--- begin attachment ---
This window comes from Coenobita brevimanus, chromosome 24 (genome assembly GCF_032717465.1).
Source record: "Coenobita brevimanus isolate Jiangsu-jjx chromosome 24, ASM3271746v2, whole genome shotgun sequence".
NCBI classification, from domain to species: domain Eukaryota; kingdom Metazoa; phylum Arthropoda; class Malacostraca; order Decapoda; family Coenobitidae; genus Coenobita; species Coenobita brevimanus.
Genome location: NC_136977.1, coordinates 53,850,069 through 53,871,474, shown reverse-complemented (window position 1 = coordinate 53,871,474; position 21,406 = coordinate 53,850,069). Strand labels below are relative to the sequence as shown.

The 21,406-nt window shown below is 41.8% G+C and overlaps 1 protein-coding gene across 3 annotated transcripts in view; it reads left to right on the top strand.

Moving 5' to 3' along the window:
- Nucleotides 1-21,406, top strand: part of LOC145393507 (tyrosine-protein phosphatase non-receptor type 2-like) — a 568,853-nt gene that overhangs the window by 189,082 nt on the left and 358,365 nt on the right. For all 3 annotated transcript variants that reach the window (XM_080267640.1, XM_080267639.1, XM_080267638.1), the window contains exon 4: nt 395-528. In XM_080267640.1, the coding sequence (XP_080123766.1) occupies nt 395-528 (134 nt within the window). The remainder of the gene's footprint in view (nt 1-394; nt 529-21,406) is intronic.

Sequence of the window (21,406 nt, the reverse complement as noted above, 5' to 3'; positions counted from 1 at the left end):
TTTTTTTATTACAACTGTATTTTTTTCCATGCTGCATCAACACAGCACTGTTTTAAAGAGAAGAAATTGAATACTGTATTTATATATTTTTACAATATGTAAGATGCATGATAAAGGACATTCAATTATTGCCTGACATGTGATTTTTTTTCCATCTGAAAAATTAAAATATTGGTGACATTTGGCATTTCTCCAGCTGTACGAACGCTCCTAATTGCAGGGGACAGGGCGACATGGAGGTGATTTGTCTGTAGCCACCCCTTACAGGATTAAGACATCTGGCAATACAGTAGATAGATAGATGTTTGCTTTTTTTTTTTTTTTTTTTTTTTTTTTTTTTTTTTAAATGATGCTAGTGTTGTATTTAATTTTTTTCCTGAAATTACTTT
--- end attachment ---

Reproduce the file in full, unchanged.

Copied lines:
This window comes from Coenobita brevimanus, chromosome 24 (genome assembly GCF_032717465.1).
Source record: "Coenobita brevimanus isolate Jiangsu-jjx chromosome 24, ASM3271746v2, whole genome shotgun sequence".
NCBI classification, from domain to species: domain Eukaryota; kingdom Metazoa; phylum Arthropoda; class Malacostraca; order Decapoda; family Coenobitidae; genus Coenobita; species Coenobita brevimanus.
Genome location: NC_136977.1, coordinates 53,850,069 through 53,871,474, shown reverse-complemented (window position 1 = coordinate 53,871,474; position 21,406 = coordinate 53,850,069). Strand labels below are relative to the sequence as shown.

The 21,406-nt window shown below is 41.8% G+C and overlaps 1 protein-coding gene across 3 annotated transcripts in view; it reads left to right on the top strand.

Moving 5' to 3' along the window:
- Nucleotides 1-21,406, top strand: part of LOC145393507 (tyrosine-protein phosphatase non-receptor type 2-like) — a 568,853-nt gene that overhangs the window by 189,082 nt on the left and 358,365 nt on the right. For all 3 annotated transcript variants that reach the window (XM_080267640.1, XM_080267639.1, XM_080267638.1), the window contains exon 4: nt 395-528. In XM_080267640.1, the coding sequence (XP_080123766.1) occupies nt 395-528 (134 nt within the window). The remainder of the gene's footprint in view (nt 1-394; nt 529-21,406) is intronic.

Sequence of the window (21,406 nt, the reverse complement as noted above, 5' to 3'; positions counted from 1 at the left end):
TTTTTTTATTACAACTGTATTTTTTTCCATGCTGCATCAACACAGCACTGTTTTAAAGAGAAGAAATTGAATACTGTATTTATATATTTTTACAATATGTAAGATGCATGATAAAGGACATTCAATTATTGCCTGACATGTGATTTTTTTTCCATCTGAAAAATTAAAATATTGGTGACATTTGGCATTTCTCCAGCTGTACGAACGCTCCTAATTGCAGGGGACAGGGCGACATGGAGGTGATTTGTCTGTAGCCACCCCTTACAGGATTAAGACATCTGGCAATACAGTAGATAGATAGATGTTTGCTTTTTTTTTTTTTTTTTTTTTTTTTTTTTTTTTTTAAATGATGCTAGTGTTGTATTTAATTTTTTTCCTGAAATTACTTT